Wild Geese

via the New York Times
image via the New York Times

Tonight I saw Jennifer Monson’s Live Dancing Archive at The Kitchen. The piece began in pitch-black silence (our human noises the only things reminding us that we had bodies), an almost-devastating quiet that permeated the ears and the sinuses. When the light rose, like the morning, the shift was so slow and so barely perceptible that I almost thought my eyes were inventing it for something to see.
Throughout the piece, I kept drifting back to the line from Mary Oliver’s poem, Wild Geese: “You only have to let the soft animal of your body love what it loves.” Monson wore nude fishnets and a furry hide-like chest piece—her body revealed itself in increments as she dressed and undressed until she finally stood naked in front of us. Her body seemed animal to me, and the nature of her archival project recalled to me the animal death; according to Leibniz as articulated by Akira Lippit, “death requires a certain calculation toward finitude, toward ‘infallible consequences,’ and without such reflective faculties animals remain in the world undying. Animals, like souls, are those creatures thus destined to survive, or at least to remain: their apparent lack of language commits them to a perpetual and protean evolution toward eternity” (36). Monson’s body became its animal self; it loved what it loved and moved how it moved, without the burdens of language or philosophy, destined for some kind of eternal survival. We looked at it not because it had mastered a technique but because we could, and because we were fascinated by its bodily-ness, its unabashed fact. We may even have envied its undeniable existence, and laughed because it became almost too much to bear.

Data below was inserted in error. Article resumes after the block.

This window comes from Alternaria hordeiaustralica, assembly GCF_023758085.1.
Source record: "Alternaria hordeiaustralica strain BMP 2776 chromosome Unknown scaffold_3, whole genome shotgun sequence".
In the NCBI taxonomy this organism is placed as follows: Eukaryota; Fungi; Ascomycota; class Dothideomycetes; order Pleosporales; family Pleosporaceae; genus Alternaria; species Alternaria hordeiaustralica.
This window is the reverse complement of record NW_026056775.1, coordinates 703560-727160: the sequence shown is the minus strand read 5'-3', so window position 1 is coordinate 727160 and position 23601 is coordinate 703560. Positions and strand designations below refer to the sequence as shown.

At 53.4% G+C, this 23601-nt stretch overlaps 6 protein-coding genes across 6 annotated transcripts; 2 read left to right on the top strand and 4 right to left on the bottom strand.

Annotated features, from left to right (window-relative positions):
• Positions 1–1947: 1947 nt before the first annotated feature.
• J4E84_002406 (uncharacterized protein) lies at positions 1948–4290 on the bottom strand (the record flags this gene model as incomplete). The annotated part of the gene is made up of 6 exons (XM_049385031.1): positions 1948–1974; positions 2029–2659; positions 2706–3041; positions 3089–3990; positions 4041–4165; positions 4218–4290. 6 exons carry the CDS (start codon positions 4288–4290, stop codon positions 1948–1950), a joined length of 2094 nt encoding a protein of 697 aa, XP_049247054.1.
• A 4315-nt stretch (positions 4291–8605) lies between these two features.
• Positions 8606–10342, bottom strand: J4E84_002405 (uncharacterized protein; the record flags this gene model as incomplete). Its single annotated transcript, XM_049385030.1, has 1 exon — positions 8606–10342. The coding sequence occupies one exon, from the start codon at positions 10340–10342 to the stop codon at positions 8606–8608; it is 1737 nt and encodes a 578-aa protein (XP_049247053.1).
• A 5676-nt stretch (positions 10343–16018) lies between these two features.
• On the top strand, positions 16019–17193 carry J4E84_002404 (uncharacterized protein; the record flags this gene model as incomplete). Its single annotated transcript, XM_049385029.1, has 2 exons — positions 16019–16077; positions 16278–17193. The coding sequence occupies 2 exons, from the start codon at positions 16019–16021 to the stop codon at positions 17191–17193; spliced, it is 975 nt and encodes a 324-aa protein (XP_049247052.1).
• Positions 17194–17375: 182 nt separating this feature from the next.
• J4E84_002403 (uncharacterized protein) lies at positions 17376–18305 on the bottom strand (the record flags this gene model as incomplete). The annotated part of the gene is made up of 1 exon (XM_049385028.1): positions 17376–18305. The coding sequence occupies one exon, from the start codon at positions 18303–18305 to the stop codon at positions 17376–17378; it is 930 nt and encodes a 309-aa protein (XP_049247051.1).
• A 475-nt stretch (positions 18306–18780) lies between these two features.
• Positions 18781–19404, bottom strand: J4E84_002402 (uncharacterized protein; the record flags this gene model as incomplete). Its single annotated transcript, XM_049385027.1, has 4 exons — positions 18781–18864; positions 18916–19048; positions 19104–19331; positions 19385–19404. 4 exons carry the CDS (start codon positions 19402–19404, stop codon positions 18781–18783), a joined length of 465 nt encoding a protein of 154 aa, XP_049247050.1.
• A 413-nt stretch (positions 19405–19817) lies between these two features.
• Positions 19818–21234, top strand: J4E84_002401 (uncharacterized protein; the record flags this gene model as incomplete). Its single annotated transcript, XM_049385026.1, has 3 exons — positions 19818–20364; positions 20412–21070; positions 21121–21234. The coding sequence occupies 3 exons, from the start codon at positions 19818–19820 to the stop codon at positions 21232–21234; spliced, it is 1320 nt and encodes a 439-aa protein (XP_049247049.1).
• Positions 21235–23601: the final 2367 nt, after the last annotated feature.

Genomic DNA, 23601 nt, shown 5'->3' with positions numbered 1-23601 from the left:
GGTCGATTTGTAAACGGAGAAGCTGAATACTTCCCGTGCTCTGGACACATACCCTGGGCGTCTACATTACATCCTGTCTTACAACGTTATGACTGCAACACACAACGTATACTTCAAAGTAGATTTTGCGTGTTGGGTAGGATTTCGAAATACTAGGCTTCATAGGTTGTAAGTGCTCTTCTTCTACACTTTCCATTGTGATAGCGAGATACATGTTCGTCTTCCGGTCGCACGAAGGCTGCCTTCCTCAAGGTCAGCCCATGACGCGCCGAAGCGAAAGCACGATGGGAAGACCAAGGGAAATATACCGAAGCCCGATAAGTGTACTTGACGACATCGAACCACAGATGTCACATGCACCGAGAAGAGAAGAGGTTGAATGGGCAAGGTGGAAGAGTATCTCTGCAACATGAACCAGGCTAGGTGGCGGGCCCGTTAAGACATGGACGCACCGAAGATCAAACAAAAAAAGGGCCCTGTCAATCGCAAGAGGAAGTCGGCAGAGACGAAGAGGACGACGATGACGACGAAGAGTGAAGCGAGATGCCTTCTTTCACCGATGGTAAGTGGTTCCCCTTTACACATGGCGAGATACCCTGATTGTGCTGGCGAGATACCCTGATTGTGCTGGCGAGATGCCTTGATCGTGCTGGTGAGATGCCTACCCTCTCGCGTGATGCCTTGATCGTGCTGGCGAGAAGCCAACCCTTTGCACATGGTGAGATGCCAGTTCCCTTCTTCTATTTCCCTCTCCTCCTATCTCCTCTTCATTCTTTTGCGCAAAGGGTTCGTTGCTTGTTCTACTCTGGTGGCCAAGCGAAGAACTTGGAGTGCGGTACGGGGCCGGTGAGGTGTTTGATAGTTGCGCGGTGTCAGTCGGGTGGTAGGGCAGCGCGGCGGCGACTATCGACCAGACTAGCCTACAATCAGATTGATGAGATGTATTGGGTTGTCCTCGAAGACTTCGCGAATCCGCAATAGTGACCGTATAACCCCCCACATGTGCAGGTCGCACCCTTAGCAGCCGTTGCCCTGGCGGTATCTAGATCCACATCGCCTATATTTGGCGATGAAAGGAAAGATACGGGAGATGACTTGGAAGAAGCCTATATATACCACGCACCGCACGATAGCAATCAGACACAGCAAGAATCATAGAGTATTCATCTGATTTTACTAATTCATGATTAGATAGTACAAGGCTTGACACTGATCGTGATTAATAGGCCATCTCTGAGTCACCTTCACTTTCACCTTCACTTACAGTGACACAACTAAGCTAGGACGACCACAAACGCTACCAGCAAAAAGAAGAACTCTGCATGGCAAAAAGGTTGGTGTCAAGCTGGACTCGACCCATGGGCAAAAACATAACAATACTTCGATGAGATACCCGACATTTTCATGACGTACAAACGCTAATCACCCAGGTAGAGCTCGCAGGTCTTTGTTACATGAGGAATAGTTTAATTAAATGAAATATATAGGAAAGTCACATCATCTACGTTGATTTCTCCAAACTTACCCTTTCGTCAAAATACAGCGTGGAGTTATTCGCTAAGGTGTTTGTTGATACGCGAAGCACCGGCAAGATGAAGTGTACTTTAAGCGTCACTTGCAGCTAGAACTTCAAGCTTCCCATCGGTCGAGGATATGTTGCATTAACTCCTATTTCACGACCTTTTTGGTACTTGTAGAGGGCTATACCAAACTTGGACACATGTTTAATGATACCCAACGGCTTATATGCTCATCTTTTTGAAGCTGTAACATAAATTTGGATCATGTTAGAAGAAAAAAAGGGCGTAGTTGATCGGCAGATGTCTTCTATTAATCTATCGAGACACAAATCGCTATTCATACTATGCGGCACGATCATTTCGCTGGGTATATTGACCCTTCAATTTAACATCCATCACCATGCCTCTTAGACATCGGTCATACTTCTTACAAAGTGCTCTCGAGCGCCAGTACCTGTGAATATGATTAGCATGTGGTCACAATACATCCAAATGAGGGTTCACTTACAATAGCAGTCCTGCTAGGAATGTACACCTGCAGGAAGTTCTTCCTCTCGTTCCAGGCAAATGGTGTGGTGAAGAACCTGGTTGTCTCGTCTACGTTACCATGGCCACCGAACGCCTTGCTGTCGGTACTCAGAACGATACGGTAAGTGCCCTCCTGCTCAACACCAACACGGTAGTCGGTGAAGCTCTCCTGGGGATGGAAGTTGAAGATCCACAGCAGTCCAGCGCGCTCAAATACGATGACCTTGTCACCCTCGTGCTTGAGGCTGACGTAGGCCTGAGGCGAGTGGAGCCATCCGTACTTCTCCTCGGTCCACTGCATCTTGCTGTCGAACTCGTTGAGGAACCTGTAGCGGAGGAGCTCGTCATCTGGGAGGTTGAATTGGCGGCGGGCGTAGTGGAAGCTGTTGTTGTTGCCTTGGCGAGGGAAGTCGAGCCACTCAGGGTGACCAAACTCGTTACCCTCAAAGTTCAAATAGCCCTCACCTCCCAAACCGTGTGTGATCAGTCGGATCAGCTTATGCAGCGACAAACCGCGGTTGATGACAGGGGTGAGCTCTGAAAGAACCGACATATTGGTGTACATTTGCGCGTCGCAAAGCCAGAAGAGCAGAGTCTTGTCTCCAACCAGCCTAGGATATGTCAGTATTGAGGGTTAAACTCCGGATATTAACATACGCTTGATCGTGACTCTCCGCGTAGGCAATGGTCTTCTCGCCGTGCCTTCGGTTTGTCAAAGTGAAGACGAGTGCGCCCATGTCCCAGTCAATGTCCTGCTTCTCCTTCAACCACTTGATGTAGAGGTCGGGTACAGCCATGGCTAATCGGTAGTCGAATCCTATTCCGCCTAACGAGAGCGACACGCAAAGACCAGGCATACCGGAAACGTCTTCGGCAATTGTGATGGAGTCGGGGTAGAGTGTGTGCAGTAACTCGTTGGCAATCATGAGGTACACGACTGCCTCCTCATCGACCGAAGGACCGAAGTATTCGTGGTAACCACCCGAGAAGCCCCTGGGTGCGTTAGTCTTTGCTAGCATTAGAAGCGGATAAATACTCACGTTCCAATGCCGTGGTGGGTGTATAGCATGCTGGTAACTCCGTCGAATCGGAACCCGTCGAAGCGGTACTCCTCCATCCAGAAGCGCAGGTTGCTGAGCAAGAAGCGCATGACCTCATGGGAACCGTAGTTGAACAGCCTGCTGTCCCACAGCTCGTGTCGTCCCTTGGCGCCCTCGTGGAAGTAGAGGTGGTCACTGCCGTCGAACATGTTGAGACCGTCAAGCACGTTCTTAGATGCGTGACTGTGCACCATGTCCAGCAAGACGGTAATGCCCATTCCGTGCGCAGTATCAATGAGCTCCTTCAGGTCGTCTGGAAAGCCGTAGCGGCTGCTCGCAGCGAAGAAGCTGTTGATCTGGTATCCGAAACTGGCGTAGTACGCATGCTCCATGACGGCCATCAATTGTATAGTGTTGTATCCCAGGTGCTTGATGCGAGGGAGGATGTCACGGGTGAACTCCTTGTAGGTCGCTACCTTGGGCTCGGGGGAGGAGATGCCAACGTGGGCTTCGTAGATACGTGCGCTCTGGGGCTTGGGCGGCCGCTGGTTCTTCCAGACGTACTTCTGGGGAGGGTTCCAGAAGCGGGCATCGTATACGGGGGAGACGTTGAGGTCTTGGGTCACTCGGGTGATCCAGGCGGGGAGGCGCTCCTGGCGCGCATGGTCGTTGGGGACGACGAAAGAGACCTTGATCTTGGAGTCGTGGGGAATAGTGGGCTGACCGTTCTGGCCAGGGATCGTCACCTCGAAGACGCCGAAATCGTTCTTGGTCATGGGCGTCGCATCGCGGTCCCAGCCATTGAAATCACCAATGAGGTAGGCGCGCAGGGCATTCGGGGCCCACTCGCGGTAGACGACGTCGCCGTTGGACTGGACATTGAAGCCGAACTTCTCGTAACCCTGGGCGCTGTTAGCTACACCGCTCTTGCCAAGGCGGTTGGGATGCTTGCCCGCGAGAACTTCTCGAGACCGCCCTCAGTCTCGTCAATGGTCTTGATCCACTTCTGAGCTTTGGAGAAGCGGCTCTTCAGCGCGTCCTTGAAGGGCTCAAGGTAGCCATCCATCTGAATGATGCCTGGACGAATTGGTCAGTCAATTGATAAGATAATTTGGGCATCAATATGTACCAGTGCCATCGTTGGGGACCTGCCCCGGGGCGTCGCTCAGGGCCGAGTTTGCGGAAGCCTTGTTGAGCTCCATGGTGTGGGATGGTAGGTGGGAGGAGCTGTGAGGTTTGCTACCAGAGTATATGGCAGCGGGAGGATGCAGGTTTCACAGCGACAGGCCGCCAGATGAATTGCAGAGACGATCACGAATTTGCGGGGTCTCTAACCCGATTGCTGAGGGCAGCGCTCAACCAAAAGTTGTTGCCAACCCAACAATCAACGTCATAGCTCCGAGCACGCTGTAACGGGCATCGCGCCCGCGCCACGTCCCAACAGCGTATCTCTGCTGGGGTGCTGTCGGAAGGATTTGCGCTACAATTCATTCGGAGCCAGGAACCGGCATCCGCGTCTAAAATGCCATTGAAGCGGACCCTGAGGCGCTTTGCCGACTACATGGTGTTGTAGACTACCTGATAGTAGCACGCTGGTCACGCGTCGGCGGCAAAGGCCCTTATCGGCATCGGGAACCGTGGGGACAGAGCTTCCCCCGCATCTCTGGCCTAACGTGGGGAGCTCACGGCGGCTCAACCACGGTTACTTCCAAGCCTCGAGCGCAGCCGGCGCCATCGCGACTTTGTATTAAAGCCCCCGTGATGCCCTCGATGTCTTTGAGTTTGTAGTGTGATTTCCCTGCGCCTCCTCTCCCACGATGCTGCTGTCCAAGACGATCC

Or we might have laughed at those animal movements that we recognized—contortions or gestures seemingly born out of instinct rather than predetermination. How often do we let ourselves move like that? I think some part of us must long for the mammals of our bodies to take over the space as Monson’s seemed to.
I found myself on the verge of tears as, under two bright lights in a cacophony of sound (was I really hearing or just imagining it?), she folded into herself, her lines and curves collapsing and enveloping, the shadows devouring her as the space gathered her up and pulled her across itself.
At the end, my friend and I agreed that we had just seen Art.

Akira Mizura Lippit. Electric Animal: Toward a Rhetoric of Wildlife

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